The newly recognized way that this protein can change its shape is important because slight changes in the shape of vinculin completely change its role in the cell, making the protein a versatile tool for completing different tasks. For example, by alternately changing its shape from active to inactive forms, vinculin can control the cell's ability to remain stationary or move through its environment.
Vinculin enables cells to move within developing tissues and organs of the embryo and spark the healing of wounds. But vinculin can also regulate the ability of cancer cells to move away from tumors and spread cancer to other parts of the body, according to Tina Izard, Ph.D., assistant member in the Department of Hematology-Oncology. Izard led the research team and is the first and senior author of a report on this work.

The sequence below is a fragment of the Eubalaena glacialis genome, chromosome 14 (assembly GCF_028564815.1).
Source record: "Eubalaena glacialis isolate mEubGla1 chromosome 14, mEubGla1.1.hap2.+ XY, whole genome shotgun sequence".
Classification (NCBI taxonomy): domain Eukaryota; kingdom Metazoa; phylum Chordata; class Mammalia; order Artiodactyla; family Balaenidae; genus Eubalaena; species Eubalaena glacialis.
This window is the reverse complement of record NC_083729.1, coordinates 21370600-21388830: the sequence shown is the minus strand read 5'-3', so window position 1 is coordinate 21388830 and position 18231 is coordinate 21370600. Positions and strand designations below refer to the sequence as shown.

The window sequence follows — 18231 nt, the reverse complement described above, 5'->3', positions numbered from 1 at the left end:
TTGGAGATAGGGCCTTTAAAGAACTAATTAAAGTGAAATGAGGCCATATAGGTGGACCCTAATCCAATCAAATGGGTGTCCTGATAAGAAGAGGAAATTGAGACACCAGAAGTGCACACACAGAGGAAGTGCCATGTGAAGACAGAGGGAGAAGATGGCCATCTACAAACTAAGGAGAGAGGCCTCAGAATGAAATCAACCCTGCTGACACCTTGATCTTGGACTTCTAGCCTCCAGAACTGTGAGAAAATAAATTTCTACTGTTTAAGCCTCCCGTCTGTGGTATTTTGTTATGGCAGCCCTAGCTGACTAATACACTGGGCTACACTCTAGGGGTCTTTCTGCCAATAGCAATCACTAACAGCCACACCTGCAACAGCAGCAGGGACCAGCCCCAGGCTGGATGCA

The discovery of how vinculin changes its shape holds promise for developing new ways to prevent the spread of cancer cells. The milestone discoveries of changes in the shape and function of vinculin illustrate the versatility of some proteins and help explain how the enormous complexity of the human body can arise from a mere 30,000 to 40,000 genes, according to Philippe R.J. Bois, Ph.D., a Van Vleet Foundation fellow in the St. Jude Department of Genetics.
"It was already known that cells can read certain genes in different ways to make different proteins," Bois said. "But these new findings significantly enhance our appreciation of the scope of protein function in the cell."